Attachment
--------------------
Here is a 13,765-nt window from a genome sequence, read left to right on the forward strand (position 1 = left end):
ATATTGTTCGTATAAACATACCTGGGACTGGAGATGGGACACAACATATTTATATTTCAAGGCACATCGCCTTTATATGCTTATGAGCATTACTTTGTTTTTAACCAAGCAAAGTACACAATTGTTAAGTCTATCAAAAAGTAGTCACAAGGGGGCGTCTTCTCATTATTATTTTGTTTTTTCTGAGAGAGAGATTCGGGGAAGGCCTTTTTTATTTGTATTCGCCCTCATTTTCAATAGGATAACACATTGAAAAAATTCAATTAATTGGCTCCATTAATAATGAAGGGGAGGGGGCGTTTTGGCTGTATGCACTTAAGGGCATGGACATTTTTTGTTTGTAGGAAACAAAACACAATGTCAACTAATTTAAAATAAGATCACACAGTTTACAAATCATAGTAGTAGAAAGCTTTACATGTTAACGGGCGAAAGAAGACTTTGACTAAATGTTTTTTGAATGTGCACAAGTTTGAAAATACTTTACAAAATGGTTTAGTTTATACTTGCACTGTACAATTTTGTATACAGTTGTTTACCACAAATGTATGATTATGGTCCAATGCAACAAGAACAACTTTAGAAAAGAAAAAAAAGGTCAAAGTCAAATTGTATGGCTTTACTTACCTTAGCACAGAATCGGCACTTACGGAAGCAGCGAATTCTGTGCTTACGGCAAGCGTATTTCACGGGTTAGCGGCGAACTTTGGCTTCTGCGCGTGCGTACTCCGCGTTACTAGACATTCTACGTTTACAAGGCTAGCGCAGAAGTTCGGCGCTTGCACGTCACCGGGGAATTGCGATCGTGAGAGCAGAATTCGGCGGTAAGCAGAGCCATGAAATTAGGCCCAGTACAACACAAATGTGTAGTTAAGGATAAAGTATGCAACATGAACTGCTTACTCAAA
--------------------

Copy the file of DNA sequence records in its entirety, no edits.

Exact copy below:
Here is a 13,765-nt window from a genome sequence, read left to right on the forward strand (position 1 = left end):
ATATTGTTCGTATAAACATACCTGGGACTGGAGATGGGACACAACATATTTATATTTCAAGGCACATCGCCTTTATATGCTTATGAGCATTACTTTGTTTTTAACCAAGCAAAGTACACAATTGTTAAGTCTATCAAAAAGTAGTCACAAGGGGGCGTCTTCTCATTATTATTTTGTTTTTTCTGAGAGAGAGATTCGGGGAAGGCCTTTTTTATTTGTATTCGCCCTCATTTTCAATAGGATAACACATTGAAAAAATTCAATTAATTGGCTCCATTAATAATGAAGGGGAGGGGGCGTTTTGGCTGTATGCACTTAAGGGCATGGACATTTTTTGTTTGTAGGAAACAAAACACAATGTCAACTAATTTAAAATAAGATCACACAGTTTACAAATCATAGTAGTAGAAAGCTTTACATGTTAACGGGCGAAAGAAGACTTTGACTAAATGTTTTTTGAATGTGCACAAGTTTGAAAATACTTTACAAAATGGTTTAGTTTATACTTGCACTGTACAATTTTGTATACAGTTGTTTACCACAAATGTATGATTATGGTCCAATGCAACAAGAACAACTTTAGAAAAGAAAAAAAAGGTCAAAGTCAAATTGTATGGCTTTACTTACCTTAGCACAGAATCGGCACTTACGGAAGCAGCGAATTCTGTGCTTACGGCAAGCGTATTTCACGGGTTAGCGGCGAACTTTGGCTTCTGCGCGTGCGTACTCCGCGTTACTAGACATTCTACGTTTACAAGGCTAGCGCAGAAGTTCGGCGCTTGCACGTCACCGGGGAATTGCGATCGTGAGAGCAGAATTCGGCGGTAAGCAGAGCCATGAAATTAGGCCCAGTACAACACAAATGTGTAGTTAAGGATAAAGTATGCAACATGAACTGCTTACTCAAA